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Microsoft Bluetooth Mobile Keyboard 6000: the perfect travel keyboard?

Microsoft Bluetooth Mobile Keyboard 6000: the perfect travel keyboard?
Darren Murph
Darren Murph|December 16, 2009 4:59 PM
Earlier this year, one of our dear readers wrote in asking the collective audience which wireless keyboard was the best out there for their living room. We've since seen all variations of that very inquiry, but the most common one was this: "what's the best wireless keyboard for travel?" As more and more users resort to netbooks for getting things done on the go, more and more users are pulling their hair out as they attempt to bang out this month's sales report on an 85 percent full-size keyboard. A few months back, Microsoft let loose a new Bluetooth 'board that seemed perfect for the weary-eyed jetsetter, and we've been toying with it for the last little while. It's easily one of the thinnest and lightest keyboards we've seen, and the carry-along-or-don't numeric pad is certainly a nice touch. But is this slab of circuitry really what your digits need when typing on the go? Hop on past the break for a few of our impressions.

The ruler-wielding folk in Redmond have determined that this here keyboard is Microsoft's thinnest ever, and one glance at it straight-on will have you believing. It's just barely thick enough in the rear to fit a pair of AAA batteries, and it tapers down toward the front. The whole board (numeric pad excluded) measures 13.9-inches across and 6.54-inches high, and the aforesaid number pad measures 4.02-inches and 6.26-inches, respectively. What's somewhat unique about this device compared to other "travel keyboards" is the design and build quality. Unlike most, the BT Mobile Keyboard 6000 actually feels sturdy. It's staggeringly thin, but yet remarkably rigid all the way across. There's no more keyboard flex in the center than there is on your average netbook, and unlike that netbook, the keys here actually have room to fit human fingers.

Microsoft also threw a literal curve in the design by modeling it with the company's own Comfort Curve layout. Those familiar with Redmond's ergonomic boards (like the downright luscious Natural Ergonomic Desktop 7000) will be readily familiar with the elongated G, H, B, T and N keys. We personally adore curved keyboards, so we were obviously quite fond of the layout found on the 6000. The good news is that there's no actual separation between the board's left and right sides, so even those who've grown accustomed to standard keyboards could quickly adjust.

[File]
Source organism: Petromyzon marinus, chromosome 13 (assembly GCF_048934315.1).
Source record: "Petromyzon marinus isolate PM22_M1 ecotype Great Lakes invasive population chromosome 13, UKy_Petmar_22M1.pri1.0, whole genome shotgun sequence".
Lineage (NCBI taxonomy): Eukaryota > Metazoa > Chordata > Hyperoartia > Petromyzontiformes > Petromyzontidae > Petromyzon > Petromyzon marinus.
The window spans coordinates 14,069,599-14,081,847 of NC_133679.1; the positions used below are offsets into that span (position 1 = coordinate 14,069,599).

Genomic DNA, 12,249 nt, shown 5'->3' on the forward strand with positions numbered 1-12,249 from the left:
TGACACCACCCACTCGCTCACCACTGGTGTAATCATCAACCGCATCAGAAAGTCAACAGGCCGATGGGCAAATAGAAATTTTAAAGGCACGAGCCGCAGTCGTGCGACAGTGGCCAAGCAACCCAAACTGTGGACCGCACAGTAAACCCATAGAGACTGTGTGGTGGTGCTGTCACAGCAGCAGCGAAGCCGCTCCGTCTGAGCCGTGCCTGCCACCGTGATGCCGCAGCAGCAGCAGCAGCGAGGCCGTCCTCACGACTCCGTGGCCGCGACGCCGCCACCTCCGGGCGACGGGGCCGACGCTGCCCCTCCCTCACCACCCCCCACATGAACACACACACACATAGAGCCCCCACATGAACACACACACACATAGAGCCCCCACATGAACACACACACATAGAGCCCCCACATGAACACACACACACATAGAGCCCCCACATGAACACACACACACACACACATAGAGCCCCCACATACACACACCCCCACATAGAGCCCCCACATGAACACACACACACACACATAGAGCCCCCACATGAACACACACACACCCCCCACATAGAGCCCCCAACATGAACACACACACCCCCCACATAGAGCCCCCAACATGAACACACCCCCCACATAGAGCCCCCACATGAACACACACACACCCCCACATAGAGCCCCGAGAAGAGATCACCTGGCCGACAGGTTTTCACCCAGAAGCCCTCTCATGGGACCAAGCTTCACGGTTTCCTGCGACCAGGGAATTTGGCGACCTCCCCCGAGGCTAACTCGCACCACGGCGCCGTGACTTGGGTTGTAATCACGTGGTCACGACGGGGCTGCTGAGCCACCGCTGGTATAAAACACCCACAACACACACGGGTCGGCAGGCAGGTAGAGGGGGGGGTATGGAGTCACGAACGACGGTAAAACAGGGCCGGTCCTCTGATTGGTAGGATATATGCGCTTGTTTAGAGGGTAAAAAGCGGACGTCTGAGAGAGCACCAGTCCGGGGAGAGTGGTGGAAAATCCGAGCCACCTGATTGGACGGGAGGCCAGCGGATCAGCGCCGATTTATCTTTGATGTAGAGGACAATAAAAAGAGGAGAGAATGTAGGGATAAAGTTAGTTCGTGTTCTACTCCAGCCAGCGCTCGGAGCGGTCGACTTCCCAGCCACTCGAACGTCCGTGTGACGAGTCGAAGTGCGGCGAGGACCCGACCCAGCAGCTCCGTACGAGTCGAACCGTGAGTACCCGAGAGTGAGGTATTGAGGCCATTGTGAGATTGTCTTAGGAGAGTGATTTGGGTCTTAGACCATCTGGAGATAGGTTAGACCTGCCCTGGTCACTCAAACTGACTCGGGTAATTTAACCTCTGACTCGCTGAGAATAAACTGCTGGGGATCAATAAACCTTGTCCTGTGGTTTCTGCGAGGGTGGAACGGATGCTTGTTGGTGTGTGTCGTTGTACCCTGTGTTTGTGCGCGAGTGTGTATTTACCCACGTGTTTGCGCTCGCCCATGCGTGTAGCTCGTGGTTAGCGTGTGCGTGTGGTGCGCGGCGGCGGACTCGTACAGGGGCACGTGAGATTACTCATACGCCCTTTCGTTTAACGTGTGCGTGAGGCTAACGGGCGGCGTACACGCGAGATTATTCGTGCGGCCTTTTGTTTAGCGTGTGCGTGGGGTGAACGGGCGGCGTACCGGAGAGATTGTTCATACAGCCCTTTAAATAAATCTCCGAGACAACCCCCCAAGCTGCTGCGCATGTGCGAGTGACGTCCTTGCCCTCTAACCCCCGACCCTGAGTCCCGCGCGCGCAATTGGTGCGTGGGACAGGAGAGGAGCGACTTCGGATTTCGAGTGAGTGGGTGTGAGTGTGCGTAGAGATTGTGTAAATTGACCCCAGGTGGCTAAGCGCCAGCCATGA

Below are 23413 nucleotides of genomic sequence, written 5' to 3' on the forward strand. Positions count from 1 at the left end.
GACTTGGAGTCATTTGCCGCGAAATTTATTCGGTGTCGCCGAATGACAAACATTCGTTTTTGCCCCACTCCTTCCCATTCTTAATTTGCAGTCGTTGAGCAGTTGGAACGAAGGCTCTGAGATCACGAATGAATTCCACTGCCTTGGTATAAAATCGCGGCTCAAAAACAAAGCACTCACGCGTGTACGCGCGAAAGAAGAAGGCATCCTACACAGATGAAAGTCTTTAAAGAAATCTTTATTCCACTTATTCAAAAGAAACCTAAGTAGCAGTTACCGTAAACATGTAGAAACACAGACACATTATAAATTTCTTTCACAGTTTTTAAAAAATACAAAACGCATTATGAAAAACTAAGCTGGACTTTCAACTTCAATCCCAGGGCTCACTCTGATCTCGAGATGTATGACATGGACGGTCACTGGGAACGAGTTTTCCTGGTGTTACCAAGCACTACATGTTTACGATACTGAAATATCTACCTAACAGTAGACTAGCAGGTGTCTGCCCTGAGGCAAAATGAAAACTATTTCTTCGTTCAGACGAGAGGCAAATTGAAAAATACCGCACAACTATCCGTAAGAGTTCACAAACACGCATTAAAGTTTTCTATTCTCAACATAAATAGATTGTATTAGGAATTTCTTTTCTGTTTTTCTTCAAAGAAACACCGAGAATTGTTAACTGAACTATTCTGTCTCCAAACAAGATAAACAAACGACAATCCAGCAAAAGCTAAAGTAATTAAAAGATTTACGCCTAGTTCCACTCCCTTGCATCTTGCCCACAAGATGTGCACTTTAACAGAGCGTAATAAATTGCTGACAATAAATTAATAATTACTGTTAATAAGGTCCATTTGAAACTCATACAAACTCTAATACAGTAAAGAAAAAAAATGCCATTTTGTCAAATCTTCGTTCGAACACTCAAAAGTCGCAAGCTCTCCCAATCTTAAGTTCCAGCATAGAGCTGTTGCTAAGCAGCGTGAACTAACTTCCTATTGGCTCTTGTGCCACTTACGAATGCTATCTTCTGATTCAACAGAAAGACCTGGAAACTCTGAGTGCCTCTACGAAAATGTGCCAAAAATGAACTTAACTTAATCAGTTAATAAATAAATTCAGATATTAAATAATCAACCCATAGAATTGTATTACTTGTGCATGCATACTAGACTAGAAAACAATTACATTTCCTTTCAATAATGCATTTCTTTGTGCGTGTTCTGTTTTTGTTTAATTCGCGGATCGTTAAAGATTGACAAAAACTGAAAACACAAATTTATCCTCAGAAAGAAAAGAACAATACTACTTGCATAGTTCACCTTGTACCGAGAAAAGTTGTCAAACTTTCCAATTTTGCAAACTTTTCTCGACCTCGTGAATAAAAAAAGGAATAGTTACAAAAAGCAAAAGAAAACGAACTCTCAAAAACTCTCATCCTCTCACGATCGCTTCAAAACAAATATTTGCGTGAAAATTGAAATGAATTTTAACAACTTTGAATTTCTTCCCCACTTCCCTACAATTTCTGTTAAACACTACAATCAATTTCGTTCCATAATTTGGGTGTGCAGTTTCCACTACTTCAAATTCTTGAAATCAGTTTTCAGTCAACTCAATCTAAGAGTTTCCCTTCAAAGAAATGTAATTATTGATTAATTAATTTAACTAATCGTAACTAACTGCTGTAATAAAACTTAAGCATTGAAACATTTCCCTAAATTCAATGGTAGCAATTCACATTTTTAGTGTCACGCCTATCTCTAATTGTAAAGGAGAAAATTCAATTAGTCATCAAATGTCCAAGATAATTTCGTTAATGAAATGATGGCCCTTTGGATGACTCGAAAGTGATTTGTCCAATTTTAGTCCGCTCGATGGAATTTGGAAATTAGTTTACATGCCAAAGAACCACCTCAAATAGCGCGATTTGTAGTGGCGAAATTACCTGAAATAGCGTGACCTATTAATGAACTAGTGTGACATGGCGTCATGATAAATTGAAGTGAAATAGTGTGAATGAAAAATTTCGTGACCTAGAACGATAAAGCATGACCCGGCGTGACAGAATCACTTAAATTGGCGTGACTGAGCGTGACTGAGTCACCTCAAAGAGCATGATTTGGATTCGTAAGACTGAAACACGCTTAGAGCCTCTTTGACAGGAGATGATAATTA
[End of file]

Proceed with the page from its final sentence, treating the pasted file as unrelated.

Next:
The typing experience on the 6000 was nothing short of fantastic. It took us no time to get used to the curvy layout of the keys, and we're thrilled to say that the Control keys, the Enter key and the Backspace key were all perfectly placed -- for those unaware, it's that foursome of keys that usually drive people batty when learning a new keyboard. The key travel was also superb, and while the individual keys were definitely a tad on the "clicky" side, they weren't much noisier than the average laptop keyboard. The dimpled texture of each key was also subtle but appreciated, and the understated enclosure shows that this one is all business. Given the size, we were impressed to find volume up / down hotkeys as well as a mute button, and the Function key enables a few other mainstays to activate various commands (Print Screen, Home and End, for instance). We also tested this out on a Mac, and while it had no trouble connecting, it did act a bit wonky when using the Windows Start key as the Mac's Option key. In other words, this will do for hardcore Mac users, but be prepared to spend a bit of time remapping your keys to get things just right.

Microsoft has done well on the Bluetooth Mobile Keyboard 6000. It's impossibly thin, surprisingly sturdy and a real pleasure to type on. At $89.95, it's certainly not the cheapest option out there, but if you spend more time at a hotel desk than in front of your home desktop, it's a worthwhile investment. It's easily superior to even full-size laptop keyboards, and the flexibility of being able to position it anywhere is a real boon to those with growing wrist issues. We'd probably skip the $44.95 numeric keypad unless you make ends meet by hammering out tax forms, but if you deem it necessary, it's just as enjoyable to type on (naturally). Now, if only this thing were bundled with an equally impressive Bluetooth mouse...